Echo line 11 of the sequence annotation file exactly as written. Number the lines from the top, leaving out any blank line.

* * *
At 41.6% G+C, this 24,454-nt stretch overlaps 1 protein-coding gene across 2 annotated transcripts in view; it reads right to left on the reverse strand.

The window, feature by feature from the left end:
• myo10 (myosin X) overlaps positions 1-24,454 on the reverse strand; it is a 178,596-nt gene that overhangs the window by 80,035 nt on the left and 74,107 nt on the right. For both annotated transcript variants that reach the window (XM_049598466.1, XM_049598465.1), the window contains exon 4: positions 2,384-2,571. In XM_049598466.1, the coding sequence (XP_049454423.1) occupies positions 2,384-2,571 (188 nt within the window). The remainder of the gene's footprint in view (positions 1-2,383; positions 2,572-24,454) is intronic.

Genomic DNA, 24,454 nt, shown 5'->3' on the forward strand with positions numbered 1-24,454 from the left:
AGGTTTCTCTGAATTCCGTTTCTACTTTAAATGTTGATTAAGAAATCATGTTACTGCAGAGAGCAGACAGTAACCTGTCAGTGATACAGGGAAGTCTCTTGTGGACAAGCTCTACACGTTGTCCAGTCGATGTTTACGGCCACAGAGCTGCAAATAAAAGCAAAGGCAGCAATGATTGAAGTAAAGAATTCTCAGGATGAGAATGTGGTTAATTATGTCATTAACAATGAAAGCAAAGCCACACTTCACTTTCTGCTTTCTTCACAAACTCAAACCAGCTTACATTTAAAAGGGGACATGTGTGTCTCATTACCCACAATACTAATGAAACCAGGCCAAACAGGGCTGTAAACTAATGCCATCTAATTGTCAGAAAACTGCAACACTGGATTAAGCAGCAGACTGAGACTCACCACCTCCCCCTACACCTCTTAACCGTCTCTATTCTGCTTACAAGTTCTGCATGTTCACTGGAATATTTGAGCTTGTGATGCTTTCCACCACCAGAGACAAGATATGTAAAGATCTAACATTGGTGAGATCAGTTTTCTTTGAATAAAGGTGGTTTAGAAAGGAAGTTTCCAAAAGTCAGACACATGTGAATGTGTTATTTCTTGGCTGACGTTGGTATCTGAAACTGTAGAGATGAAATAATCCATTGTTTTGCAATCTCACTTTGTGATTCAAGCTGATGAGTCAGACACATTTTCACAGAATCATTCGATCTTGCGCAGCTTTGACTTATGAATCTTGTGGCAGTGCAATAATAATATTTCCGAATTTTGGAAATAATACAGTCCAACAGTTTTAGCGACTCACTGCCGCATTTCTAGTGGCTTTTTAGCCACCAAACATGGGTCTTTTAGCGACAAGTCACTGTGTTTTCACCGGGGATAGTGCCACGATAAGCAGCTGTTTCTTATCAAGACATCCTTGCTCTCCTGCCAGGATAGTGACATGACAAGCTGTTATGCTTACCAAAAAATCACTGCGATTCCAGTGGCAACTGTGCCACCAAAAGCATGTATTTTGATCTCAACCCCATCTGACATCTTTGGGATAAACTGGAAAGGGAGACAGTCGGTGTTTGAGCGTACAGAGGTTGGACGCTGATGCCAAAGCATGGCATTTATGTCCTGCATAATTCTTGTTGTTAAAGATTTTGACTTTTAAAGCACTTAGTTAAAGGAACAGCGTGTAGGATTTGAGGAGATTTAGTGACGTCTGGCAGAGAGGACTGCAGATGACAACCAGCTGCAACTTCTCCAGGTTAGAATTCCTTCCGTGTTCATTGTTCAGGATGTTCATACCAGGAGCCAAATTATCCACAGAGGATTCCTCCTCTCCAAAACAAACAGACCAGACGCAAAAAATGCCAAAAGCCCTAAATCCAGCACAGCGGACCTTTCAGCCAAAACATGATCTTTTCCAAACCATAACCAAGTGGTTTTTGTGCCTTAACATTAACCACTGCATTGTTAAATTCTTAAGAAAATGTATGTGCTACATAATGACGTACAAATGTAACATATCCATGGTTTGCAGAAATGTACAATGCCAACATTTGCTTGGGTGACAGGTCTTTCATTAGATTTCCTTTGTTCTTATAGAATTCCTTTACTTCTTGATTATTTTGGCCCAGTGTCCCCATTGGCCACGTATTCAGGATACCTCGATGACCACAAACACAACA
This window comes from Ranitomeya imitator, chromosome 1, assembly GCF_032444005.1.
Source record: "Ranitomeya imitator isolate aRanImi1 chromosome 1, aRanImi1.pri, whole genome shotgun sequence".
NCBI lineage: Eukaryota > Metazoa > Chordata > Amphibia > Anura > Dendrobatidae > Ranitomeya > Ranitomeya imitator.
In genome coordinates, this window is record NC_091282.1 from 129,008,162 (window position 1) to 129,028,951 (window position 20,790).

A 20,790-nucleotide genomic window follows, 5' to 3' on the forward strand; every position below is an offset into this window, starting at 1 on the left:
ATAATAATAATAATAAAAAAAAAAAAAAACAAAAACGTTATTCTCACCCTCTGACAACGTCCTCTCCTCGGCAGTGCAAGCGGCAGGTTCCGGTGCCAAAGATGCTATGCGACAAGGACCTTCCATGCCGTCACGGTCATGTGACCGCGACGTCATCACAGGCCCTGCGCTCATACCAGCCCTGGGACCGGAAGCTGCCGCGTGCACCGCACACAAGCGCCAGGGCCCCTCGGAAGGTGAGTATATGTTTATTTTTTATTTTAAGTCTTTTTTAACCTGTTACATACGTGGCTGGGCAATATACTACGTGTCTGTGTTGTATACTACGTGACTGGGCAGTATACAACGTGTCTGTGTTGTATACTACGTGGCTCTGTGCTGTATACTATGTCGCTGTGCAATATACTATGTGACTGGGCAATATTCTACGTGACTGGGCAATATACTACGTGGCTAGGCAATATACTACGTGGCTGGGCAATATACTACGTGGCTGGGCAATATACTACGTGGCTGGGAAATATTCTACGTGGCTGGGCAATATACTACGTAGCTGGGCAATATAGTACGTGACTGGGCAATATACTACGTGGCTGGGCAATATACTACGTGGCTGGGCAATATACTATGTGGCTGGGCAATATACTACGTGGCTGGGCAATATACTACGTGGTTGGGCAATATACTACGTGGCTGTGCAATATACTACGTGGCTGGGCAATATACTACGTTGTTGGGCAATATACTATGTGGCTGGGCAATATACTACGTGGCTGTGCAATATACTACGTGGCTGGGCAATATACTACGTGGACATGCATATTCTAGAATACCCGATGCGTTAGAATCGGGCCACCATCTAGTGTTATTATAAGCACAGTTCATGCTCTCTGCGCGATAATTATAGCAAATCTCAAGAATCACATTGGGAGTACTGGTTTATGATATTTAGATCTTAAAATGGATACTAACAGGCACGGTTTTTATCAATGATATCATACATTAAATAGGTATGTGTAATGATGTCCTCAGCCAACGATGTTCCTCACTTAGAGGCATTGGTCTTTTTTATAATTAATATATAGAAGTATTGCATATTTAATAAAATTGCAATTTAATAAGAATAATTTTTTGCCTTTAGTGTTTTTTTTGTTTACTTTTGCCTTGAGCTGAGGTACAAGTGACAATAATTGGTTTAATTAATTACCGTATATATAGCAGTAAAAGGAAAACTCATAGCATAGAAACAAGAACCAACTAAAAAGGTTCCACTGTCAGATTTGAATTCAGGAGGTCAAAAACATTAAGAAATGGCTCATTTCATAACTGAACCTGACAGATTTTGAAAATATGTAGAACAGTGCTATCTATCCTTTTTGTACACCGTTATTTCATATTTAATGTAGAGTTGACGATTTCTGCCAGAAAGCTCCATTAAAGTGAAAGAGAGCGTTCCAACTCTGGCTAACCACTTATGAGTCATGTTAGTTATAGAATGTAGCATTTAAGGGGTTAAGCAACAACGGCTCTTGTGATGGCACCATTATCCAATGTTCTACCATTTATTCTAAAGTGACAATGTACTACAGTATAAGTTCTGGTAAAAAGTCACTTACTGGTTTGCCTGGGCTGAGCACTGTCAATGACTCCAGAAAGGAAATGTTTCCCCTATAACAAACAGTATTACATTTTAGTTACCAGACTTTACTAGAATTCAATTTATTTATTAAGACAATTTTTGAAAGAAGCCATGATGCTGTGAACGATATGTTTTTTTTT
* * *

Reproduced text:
ATAATAATAATAATAAAAAAAAAAAAAAACAAAAACGTTATTCTCACCCTCTGACAACGTCCTCTCCTCGGCAGTGCAAGCGGCAGGTTCCGGTGCCAAAGATGCTATGCGACAAGGACCTTCCATGCCGTCACGGTCATGTGACCGCGACGTCATCACAGGCCCTGCGCTCATACCAGCCCTGGGACCGGAAGCTGCCGCGTGCACCGCACACAAGCGCCAGGGCCCCTCGGAAGGTGAGTATATGTTTATTTTTTATTTTAAGTCTTTTTTAACCTGTTACATACGTGGCTGGGCAATATACTACGTGTCTGTGTTGTATACTACGTGACTGGGCAGTATACAACGTGTCTGTGTTGTATACTACGTGGCTCTGTGCTGTATACTATGTCGCTGTGCAATATACTATGTGACTGGGCAATATTCTACGTGACTGGGCAATATACTACGTGGCTAGGCAATATACTACGTGGCTGGGCAATATACTACGTGGCTGGGCAATATACTACGTGGCTGGGAAATATTCTACGTGGCTGGGCAATATACTACGTAGCTGGGCAATATAGTACGTGACTGGGCAATATACTACGTGGCTGGGCAATATACTACGTGGCTGGGCAATATACTATGTGGCTGGGCAATATACTACGTGGCTGGGCAATATACTACGTGGTTGGGCAATATACTACGTGGCTGTGCAATATACTACGTGGCTGGGCAATATACTACGTTGTTGGGCAATATACTATGTGGCTGGGCAATATACTACGTGGCTGTGCAATATACTACGTGGCTGGGCAATATACTACGTGGACATGCATATTCTAGAATACCCGATGCGTTAGAATCGGGCCACCATCTAGTGTTATTATAAGCACAGTTCATGCTCTCTGCGCGATAATTATAGCAAATCTCAAGAATCACATTGGGAGTACTGGTTTATGATATTTAGATCTTAAAATGGATACTAACAGGCACGGTTTTTATCAATGATATCATACATTAAATAGGTATGTGTAATGATGTCCTCAGCCAACGATGTTCCTCACTTAGAGGCATTGGTCTTTTTTATAATTAATATATAGAAGTATTGCATATTTAATAAAATTGCAATTTAATAAGAATAATTTTTTGCCTTTAGTGTTTTTTTTGTTTACTTTTGCCTTGAGCTGAGGTACAAGTGACAATAATTGGTTTAATTAATTACCGTATATATAGCAGTAAAAGGAAAACTCATAGCATAGAAACAAGAACCAACTAAAAAGGTTCCACTGTCAGATTTGAATTCAGGAGGTCAAAAACATTAAGAAATGGCTCATTTCATAACTGAACCTGACAGATTTTGAAAATATGTAGAACAGTGCTATCTATCCTTTTTGTACACCGTTATTTCATATTTAATGTAGAGTTGACGATTTCTGCCAGAAAGCTCCATTAAAGTGAAAGAGAGCGTTCCAACTCTGGCTAACCACTTATGAGTCATGTTAGTTATAGAATGTAGCATTTAAGGGGTTAAGCAACAACGGCTCTTGTGATGGCACCATTATCCAATGTTCTACCATTTATTCTAAAGTGACAATGTACTACAGTATAAGTTCTGGTAAAAAGTCACTTACTGGTTTGCCTGGGCTGAGCACTGTCAATGACTCCAGAAAGGAAATGTTTCCCCTATAACAAACAGTATTACATTTTAGTTACCAGACTTTACTAGAATTCAATTTATTTATTAAGACAATTTTTGAAAGAAGCCATGATGCTGTGAACGATATGTTTTTTTTT